Pitcairn: They’re neat fish because they aren’t common in stores. Lately, I’m getting into nothobranchius. There are fewer and fewer people who have nothos, making them hard to get. So somebody needs to start breeding them to keep them around.

killifish swimming in aquarium

Inhabitat: Killifish can be tough to breed. That can make them rare in pet stores, making them highly prized.

Huie: If you really want a variety of killifish, you just won’t see them unless you’re in the hobby, for no store will carry them by choice, since few customers buy them.

Pitcairn: I went by a local fish store the other day and, surprisingly, they had a half-dozen pair of gardneri. Usually you don’t even see those. Killifish aren’t often in stores, mainly because they’re not easy to mass produce. Something like swordtails, you throw half a dozen pairs in a pond — you can go back and harvest a couple hundred fish.

Huie: Same with cichlids — you spawn a pair, you’ll get a thousand. To get a thousand killifish, you’d have to work at it. You’ll maybe get just 20 to 30 per spawn.

Pitcairn: Depends. With nothos, you can get 50, but then you can also get three, which is frustrating. It’s not so much difficult [to breed killifish] as it is labor-intensive.

Inhabitat: How else are hobbyists protecting killifish species from extinction?

Pitcairn: It’s more important to try and keep the species we’ve got, so hybridizing is frowned upon.

Huie: Before 1960s, European killifish hobbyists crossbred killifish — it wasn’t about making a better-looking killifish — but just to find out which ones were related, by getting viable fry. In fact, a lot of books then were full of hybrids. But in the ‘60s and ‘70s, when they started finding different types of killifish, it became a real problem because you wanted to have the killifish name — hybrids just muddled that. So from the ‘70s to ‘80s, it became anathema to have hybrids.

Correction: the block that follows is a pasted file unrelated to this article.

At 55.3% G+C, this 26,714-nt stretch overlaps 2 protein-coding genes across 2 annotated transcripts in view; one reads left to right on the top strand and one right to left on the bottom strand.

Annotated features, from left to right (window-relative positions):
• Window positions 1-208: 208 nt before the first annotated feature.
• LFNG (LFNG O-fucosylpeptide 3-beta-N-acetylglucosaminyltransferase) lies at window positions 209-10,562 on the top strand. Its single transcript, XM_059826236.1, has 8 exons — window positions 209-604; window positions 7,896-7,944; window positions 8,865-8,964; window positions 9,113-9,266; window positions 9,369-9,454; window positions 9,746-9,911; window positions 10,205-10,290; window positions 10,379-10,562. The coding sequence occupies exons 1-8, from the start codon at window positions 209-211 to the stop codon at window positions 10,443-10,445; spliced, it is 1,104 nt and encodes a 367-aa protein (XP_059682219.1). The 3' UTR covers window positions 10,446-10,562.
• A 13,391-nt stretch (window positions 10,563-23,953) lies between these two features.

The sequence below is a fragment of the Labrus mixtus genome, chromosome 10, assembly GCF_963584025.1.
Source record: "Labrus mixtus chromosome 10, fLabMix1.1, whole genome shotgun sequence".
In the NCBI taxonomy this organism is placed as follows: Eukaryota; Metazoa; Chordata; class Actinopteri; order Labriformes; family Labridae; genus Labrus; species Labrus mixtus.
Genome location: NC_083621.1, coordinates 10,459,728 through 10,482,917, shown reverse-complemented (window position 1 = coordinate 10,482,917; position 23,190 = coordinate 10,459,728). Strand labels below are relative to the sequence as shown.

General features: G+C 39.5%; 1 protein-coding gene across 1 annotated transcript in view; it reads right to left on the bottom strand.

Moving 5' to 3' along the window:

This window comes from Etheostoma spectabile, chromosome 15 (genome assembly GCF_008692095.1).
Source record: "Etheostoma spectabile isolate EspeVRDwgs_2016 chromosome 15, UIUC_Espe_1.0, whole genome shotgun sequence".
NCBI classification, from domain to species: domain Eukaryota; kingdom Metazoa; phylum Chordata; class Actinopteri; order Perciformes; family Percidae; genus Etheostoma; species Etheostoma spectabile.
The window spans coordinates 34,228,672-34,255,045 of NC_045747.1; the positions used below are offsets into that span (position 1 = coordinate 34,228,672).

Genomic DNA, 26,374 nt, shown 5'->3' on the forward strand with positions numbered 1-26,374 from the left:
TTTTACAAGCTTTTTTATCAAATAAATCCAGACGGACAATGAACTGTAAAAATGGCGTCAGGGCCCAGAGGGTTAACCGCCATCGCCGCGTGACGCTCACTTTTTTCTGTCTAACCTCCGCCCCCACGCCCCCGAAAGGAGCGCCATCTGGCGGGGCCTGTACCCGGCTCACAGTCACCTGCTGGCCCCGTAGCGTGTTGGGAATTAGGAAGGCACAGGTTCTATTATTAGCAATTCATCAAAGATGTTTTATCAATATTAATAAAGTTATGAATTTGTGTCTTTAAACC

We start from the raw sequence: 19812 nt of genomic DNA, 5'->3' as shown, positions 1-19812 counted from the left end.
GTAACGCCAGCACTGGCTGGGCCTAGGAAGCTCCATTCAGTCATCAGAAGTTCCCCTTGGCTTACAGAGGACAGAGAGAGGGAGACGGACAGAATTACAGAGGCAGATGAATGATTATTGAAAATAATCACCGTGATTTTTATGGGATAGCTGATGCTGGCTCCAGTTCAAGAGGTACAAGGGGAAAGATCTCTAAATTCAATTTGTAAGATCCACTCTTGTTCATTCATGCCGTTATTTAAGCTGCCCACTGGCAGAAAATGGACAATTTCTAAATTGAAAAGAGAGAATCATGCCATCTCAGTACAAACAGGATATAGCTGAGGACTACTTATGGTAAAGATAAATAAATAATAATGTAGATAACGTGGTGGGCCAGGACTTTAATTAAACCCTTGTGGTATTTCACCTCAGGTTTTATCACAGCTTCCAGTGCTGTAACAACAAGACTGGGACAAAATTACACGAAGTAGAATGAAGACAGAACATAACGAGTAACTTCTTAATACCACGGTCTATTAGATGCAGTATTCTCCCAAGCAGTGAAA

Inhabitat: What can you share about the hobby’s history in the U.S.?

Huie: The reason the AKA started, and killifish became a hobby, was because at that time it was expensive to get killifish, but relatively economical to send eggs. For peat spawners, you’ve a couple of months where you can send eggs through the mail without a problem. Then for egg-layers, you’ve about a week or two where you can just mail eggs. That’s so much cheaper and easier than sending fish — it’s a smaller package, without worrying about water. Plus, eggs are more temperature-tolerant.

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The first time I really saw killifish as a group was when our friend Monty Lehmann became active as a killifish breeder. He contacted killifish people all over because, generally, there were only a few species available in pet stores back in the ‘70s. Even now, depending on availability, there’s not that many. So in the late ‘70s, I made Monty’s acquaintance, and he tried to get our group going in San Diego. That was a baby brother group to this group [SDKG]. That group kind of dissipated when Monty moved.

Inhabitat: How did the current SDKG group start?

Huie: We had board game meetings on Fridays and Saturdays. While we played Risk, we’d talk about fish. So our original name was San Diego Fish & Game.

Pitcairn: San Diego Killifish and Games — that’s how we got San Diego Killifish Group now, because of the same initials, SDKG.

Huie: Our group realized if we wanted to see killifish we didn’t have, we needed to host a show. To get the fish and egg listings, the group had to be part of the AKA. The AKA still supports the show because they run a Killifish Hobbyist of the Year award, where you receive points for entering fish in different sanctioned shows. It’s great for the hobby and killifish as a whole because you’re sending fish across the U.S.

+ San Diego Killifish Group

Photography by Mariecor Agravante / Inhabitat